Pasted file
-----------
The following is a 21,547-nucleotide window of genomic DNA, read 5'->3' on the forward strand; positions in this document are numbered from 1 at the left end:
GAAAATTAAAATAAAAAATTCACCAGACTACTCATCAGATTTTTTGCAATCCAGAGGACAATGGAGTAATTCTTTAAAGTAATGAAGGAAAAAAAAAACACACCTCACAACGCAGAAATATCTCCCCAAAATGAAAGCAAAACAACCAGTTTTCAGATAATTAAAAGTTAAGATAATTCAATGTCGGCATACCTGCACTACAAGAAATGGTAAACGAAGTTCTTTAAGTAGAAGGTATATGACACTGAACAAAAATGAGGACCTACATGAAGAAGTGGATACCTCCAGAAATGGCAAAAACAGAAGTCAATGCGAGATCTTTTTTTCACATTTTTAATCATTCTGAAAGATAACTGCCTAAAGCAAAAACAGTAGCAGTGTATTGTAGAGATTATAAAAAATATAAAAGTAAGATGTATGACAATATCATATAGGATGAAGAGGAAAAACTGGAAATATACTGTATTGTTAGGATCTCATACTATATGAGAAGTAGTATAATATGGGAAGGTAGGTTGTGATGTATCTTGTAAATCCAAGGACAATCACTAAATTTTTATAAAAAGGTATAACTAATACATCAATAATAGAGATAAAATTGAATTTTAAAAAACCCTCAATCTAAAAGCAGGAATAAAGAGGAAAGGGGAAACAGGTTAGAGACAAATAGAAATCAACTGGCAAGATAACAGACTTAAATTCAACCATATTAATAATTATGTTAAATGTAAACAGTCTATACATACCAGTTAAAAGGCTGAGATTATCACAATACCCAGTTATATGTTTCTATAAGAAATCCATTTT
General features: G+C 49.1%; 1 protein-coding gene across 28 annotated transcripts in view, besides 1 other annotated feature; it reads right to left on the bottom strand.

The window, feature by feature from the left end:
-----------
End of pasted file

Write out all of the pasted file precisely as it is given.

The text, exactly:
The following is a 21,547-nucleotide window of genomic DNA, read 5'->3' on the forward strand; positions in this document are numbered from 1 at the left end:
GAAAATTAAAATAAAAAATTCACCAGACTACTCATCAGATTTTTTGCAATCCAGAGGACAATGGAGTAATTCTTTAAAGTAATGAAGGAAAAAAAAAACACACCTCACAACGCAGAAATATCTCCCCAAAATGAAAGCAAAACAACCAGTTTTCAGATAATTAAAAGTTAAGATAATTCAATGTCGGCATACCTGCACTACAAGAAATGGTAAACGAAGTTCTTTAAGTAGAAGGTATATGACACTGAACAAAAATGAGGACCTACATGAAGAAGTGGATACCTCCAGAAATGGCAAAAACAGAAGTCAATGCGAGATCTTTTTTTCACATTTTTAATCATTCTGAAAGATAACTGCCTAAAGCAAAAACAGTAGCAGTGTATTGTAGAGATTATAAAAAATATAAAAGTAAGATGTATGACAATATCATATAGGATGAAGAGGAAAAACTGGAAATATACTGTATTGTTAGGATCTCATACTATATGAGAAGTAGTATAATATGGGAAGGTAGGTTGTGATGTATCTTGTAAATCCAAGGACAATCACTAAATTTTTATAAAAAGGTATAACTAATACATCAATAATAGAGATAAAATTGAATTTTAAAAAACCCTCAATCTAAAAGCAGGAATAAAGAGGAAAGGGGAAACAGGTTAGAGACAAATAGAAATCAACTGGCAAGATAACAGACTTAAATTCAACCATATTAATAATTATGTTAAATGTAAACAGTCTATACATACCAGTTAAAAGGCTGAGATTATCACAATACCCAGTTATATGTTTCTATAAGAAATCCATTTT
General features: G+C 49.1%; 1 protein-coding gene across 28 annotated transcripts in view, besides 1 other annotated feature; it reads right to left on the bottom strand.

The window, feature by feature from the left end: